O. Weinreb, T. Amit, O. Bar-Am, Y. Sagi, S. Mandel, and M. B. H. Youdim
Eve Topf and USA National Parkinson Foundation Centers of Excellence for Neurodegenerative Diseases Research and Department of Pharmacology, Rappaport Family Research Institute, Technion-Faculty of Medicine, Haifa, Israel
Summary. Our recent studies aimed to elucidate the molecular and biochemical mechanism of actions of the novel anti-Parkinson's drug, rasagiline, an irreversible and selective monoamine oxidase (MAO)-B inhibitor and its propargyl moiety, propargylamine. In cell death models induced by serum withdrawal in rat PC12 cells and human SH-SY5Y neuroblastoma cells, both rasagiline and propargylamine exerted neuroprotective and neurorescue activities via multiple survival pathways, including: stimulation of protein kinase C (PKC) phosphorylation; up-regulation of protein and gene levels of PKCa, PKCe and the anti-apoptotic Bcl-2, Bcl-xL, and Bcl-w; and up-regulation of the neuro-trophic factors, BDNF and GDNF mRNAs. Rasagiline and propargylamine inhibited the cleavage and subsequent activation of pro-caspase-3 and poly ADP-ribose polymerase. Additionally, these compounds significantly down-regulated PKCg mRNA and decreased the level of the pro-apoptotic proteins, Bax, Bad, Bim and H2A.X. Rasagiline and propar-gylamine both regulated amyloid precursor protein (APP) processing towards the non-amyloidogenic pathway. These structure-activity studies have provided evidence that propargylamine promoted neuronal survival via neuroprotective/neurorescue pathways similar to that of rasagiline. In addition, recent study demonstrated that chronic low doses of rasagiline administered to mice subsequently to 1 methyl-4 phenyl 1,2,3,6 tetrahy-dropyridine (MPTP), rescued dopaminergic neurons in the substantia nigra pars compacta via activation of the Ras-PI3K-Akt survival pathway, suggesting that rasagiline may possess a disease modifying activity.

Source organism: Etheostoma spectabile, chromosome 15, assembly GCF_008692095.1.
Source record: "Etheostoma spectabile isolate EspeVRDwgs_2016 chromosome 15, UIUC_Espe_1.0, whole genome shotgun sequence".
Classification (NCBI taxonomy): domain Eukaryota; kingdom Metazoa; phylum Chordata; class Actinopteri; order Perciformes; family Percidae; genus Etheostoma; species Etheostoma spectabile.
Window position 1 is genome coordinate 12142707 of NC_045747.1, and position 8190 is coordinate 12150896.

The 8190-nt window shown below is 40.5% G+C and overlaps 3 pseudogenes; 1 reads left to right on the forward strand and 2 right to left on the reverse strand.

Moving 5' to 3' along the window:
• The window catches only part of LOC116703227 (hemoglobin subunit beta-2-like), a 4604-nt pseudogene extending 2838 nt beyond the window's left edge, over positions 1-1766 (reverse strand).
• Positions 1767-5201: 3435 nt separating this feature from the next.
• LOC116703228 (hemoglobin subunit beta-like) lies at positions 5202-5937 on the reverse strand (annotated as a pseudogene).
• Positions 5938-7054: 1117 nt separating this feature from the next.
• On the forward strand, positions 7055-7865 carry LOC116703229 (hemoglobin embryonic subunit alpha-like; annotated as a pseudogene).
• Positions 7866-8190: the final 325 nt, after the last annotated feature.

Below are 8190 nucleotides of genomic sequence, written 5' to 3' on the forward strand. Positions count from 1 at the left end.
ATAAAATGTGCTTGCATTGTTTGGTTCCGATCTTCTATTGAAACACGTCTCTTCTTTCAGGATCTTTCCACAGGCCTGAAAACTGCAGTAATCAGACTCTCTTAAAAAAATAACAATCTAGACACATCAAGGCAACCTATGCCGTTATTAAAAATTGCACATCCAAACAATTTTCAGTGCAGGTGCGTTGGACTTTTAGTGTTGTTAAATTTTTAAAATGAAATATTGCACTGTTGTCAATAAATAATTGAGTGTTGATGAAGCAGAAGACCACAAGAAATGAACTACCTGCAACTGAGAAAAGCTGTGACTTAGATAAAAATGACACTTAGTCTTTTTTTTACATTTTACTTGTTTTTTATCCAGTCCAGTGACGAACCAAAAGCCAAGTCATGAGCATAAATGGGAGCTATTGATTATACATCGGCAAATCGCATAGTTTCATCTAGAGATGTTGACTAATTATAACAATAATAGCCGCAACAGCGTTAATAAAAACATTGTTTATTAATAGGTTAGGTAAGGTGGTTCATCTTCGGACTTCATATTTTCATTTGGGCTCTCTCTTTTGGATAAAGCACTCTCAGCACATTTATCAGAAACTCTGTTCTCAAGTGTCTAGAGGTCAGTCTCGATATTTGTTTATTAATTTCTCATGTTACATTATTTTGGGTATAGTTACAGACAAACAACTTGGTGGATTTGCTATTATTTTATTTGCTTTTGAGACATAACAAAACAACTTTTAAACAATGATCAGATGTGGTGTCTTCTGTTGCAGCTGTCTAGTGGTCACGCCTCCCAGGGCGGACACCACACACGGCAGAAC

Rasagiline (N-propargyl-1-(R)-aminoindan), a potent selective irreversible inhibitor of monoamine oxidase (MAO)-B, is a novel anti-Parkinsonian drug, which may have disease modifying properties. In light of recently reported benefits in patients with early illness, rasagiline is a promising new treatment for Parkinson's disease (PD) (Parkinson Study Group, 2005). Recent multi-center doubleblind mono-therapy with rasagiline by the Parkinson Study Group (Parkinson Study Group, 2004) and as adjunct therapy to L-DOPA (Rabey et al., 2000), has shown that rasagiline confers significant symptomatic improvement and suggested possible alterations in disease progression at doses of 1 and 2 mg (Chen and Swope, 2005). Rasagiline has been shown to have a broad neuroprotec-tive activity against a variety of neurotoxins in neuronal cell cultures and in animal models.
Fig. 1. The chemical structures of the anti-Parkinson's drug/MAO-B inhibitor, rasagiline and its propargyl moiety, propargylamine